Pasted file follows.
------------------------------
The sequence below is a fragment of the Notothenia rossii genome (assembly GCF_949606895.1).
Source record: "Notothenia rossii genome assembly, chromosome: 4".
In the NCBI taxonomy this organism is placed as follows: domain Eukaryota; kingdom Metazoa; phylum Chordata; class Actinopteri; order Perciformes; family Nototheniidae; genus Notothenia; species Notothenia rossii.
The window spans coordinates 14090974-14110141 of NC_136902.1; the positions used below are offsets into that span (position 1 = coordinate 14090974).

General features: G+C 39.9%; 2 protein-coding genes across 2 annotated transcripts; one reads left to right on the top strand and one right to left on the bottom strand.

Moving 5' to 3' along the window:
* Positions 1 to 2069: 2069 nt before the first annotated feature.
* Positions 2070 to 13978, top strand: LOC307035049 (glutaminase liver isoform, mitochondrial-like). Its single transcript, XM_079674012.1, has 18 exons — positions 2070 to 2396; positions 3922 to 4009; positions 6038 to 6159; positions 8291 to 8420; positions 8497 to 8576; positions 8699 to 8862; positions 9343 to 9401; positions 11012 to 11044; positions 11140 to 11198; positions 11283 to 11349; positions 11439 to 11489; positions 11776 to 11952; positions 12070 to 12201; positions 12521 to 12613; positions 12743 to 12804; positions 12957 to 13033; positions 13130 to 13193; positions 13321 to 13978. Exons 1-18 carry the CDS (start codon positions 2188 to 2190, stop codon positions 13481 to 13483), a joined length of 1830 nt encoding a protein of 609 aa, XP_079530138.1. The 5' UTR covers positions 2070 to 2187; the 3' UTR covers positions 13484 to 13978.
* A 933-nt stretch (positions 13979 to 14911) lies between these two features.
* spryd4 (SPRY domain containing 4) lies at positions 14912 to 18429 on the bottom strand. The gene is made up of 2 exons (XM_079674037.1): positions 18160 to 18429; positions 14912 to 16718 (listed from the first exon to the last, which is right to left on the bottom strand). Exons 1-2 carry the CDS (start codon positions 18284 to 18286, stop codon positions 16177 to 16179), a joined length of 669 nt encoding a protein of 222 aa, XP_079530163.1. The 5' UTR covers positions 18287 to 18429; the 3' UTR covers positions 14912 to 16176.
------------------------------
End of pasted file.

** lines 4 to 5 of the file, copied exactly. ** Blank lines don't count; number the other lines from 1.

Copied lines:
The window spans coordinates 14090974-14110141 of NC_136902.1; the positions used below are offsets into that span (position 1 = coordinate 14090974).

General features: G+C 39.9%; 2 protein-coding genes across 2 annotated transcripts; one reads left to right on the top strand and one right to left on the bottom strand.